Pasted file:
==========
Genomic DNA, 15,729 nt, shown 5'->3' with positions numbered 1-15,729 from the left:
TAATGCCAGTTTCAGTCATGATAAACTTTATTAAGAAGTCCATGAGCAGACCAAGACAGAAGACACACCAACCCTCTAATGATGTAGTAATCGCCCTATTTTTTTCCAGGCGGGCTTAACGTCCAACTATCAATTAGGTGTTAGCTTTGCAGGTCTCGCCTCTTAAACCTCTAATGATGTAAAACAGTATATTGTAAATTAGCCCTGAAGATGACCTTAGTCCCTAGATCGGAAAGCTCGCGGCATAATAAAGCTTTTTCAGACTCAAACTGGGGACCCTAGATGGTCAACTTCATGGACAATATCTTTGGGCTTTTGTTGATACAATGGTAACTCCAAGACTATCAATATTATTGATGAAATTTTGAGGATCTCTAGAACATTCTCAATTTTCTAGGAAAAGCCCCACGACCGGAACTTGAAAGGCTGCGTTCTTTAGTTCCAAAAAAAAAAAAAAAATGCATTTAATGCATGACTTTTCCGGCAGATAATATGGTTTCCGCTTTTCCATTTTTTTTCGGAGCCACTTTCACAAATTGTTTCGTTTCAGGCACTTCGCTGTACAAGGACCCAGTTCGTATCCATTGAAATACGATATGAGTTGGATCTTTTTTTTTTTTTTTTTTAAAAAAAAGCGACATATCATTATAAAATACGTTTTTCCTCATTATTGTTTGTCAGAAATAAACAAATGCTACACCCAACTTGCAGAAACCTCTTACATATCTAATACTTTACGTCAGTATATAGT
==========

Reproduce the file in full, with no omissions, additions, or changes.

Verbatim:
Genomic DNA, 15,729 nt, shown 5'->3' with positions numbered 1-15,729 from the left:
TAATGCCAGTTTCAGTCATGATAAACTTTATTAAGAAGTCCATGAGCAGACCAAGACAGAAGACACACCAACCCTCTAATGATGTAGTAATCGCCCTATTTTTTTCCAGGCGGGCTTAACGTCCAACTATCAATTAGGTGTTAGCTTTGCAGGTCTCGCCTCTTAAACCTCTAATGATGTAAAACAGTATATTGTAAATTAGCCCTGAAGATGACCTTAGTCCCTAGATCGGAAAGCTCGCGGCATAATAAAGCTTTTTCAGACTCAAACTGGGGACCCTAGATGGTCAACTTCATGGACAATATCTTTGGGCTTTTGTTGATACAATGGTAACTCCAAGACTATCAATATTATTGATGAAATTTTGAGGATCTCTAGAACATTCTCAATTTTCTAGGAAAAGCCCCACGACCGGAACTTGAAAGGCTGCGTTCTTTAGTTCCAAAAAAAAAAAAAAAATGCATTTAATGCATGACTTTTCCGGCAGATAATATGGTTTCCGCTTTTCCATTTTTTTTCGGAGCCACTTTCACAAATTGTTTCGTTTCAGGCACTTCGCTGTACAAGGACCCAGTTCGTATCCATTGAAATACGATATGAGTTGGATCTTTTTTTTTTTTTTTTTTAAAAAAAAGCGACATATCATTATAAAATACGTTTTTCCTCATTATTGTTTGTCAGAAATAAACAAATGCTACACCCAACTTGCAGAAACCTCTTACATATCTAATACTTTACGTCAGTATATAGT